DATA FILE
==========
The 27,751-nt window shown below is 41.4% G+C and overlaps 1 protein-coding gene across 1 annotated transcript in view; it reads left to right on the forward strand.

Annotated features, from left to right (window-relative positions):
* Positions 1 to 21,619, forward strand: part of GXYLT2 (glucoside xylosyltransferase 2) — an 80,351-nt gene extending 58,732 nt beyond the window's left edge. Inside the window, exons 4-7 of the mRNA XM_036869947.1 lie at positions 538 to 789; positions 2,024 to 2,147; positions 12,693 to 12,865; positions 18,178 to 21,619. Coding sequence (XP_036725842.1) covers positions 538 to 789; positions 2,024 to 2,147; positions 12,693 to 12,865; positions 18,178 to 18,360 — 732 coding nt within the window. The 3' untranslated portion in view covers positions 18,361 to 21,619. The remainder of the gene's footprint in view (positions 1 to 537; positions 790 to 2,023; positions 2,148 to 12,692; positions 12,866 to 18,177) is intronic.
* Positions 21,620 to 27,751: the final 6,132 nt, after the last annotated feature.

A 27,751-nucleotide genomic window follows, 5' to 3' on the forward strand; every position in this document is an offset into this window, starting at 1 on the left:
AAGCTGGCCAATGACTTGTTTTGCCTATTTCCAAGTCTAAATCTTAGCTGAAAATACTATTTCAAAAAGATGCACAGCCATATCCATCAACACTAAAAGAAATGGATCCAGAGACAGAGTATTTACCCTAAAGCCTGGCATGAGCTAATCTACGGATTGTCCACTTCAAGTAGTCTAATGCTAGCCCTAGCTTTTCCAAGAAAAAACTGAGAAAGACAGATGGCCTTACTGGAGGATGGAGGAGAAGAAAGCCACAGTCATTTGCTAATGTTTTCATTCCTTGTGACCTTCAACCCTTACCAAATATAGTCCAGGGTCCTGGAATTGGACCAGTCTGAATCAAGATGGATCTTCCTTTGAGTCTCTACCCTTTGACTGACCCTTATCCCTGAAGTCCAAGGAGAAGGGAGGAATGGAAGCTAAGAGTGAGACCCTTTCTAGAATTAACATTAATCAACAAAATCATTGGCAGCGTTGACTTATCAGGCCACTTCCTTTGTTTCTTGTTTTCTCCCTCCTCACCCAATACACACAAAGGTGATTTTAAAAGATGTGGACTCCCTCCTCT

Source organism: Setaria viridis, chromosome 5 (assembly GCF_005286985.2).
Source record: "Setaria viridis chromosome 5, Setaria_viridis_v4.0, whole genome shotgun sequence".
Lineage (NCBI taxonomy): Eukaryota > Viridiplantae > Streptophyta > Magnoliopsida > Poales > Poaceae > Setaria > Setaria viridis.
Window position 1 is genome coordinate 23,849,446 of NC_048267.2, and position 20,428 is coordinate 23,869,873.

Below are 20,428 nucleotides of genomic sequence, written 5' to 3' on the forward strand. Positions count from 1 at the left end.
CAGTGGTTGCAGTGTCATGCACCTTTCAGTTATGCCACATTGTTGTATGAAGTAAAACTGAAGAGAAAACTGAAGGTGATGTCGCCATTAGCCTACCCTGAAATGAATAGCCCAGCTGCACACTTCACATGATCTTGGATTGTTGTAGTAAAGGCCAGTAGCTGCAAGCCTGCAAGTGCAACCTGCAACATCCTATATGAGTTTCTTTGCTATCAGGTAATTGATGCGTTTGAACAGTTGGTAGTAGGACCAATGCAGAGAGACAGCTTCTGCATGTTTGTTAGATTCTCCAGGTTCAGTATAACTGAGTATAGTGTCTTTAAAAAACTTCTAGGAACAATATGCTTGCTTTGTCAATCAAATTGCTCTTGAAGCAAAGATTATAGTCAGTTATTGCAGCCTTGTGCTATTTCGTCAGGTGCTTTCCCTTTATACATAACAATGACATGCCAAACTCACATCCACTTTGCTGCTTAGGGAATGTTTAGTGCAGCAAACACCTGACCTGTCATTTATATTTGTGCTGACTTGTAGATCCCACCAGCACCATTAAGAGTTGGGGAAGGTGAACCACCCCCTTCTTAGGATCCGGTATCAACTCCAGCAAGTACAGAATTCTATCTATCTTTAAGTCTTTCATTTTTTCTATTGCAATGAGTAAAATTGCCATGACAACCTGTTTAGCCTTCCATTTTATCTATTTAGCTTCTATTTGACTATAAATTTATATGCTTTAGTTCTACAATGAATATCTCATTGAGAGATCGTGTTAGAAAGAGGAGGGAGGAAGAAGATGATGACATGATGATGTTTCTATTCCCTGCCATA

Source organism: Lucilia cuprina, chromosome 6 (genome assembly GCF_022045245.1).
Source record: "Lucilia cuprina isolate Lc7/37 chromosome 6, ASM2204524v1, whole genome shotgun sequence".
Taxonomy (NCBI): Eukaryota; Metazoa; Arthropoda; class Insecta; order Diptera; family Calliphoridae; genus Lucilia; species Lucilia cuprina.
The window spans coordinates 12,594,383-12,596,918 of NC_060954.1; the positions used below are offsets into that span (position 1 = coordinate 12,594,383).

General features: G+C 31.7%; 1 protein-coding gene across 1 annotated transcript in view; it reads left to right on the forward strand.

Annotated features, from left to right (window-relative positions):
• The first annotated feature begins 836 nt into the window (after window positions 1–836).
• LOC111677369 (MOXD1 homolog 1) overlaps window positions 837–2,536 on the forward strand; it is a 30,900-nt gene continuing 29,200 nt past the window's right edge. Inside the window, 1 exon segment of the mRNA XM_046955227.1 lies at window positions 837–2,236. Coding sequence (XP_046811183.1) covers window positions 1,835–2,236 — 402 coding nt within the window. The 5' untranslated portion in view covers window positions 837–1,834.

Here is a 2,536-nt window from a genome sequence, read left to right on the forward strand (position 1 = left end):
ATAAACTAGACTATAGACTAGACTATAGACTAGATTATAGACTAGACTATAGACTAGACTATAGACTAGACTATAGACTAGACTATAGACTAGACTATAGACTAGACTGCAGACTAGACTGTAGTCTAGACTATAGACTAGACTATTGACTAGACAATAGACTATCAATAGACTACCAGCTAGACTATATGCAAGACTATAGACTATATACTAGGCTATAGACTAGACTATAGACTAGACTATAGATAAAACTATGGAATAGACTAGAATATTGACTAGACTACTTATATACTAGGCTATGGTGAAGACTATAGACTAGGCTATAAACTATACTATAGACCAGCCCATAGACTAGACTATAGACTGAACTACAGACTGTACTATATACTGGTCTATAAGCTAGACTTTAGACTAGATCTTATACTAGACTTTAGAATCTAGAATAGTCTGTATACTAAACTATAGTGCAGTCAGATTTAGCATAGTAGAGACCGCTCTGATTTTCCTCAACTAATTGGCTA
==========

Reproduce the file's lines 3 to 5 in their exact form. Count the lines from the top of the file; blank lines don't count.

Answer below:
* Positions 1 to 21,619, forward strand: part of GXYLT2 (glucoside xylosyltransferase 2) — an 80,351-nt gene extending 58,732 nt beyond the window's left edge. Inside the window, exons 4-7 of the mRNA XM_036869947.1 lie at positions 538 to 789; positions 2,024 to 2,147; positions 12,693 to 12,865; positions 18,178 to 21,619. Coding sequence (XP_036725842.1) covers positions 538 to 789; positions 2,024 to 2,147; positions 12,693 to 12,865; positions 18,178 to 18,360 — 732 coding nt within the window. The 3' untranslated portion in view covers positions 18,361 to 21,619. The remainder of the gene's footprint in view (positions 1 to 537; positions 790 to 2,023; positions 2,148 to 12,692; positions 12,866 to 18,177) is intronic.
* Positions 21,620 to 27,751: the final 6,132 nt, after the last annotated feature.

A 27,751-nucleotide genomic window follows, 5' to 3' on the forward strand; every position in this document is an offset into this window, starting at 1 on the left: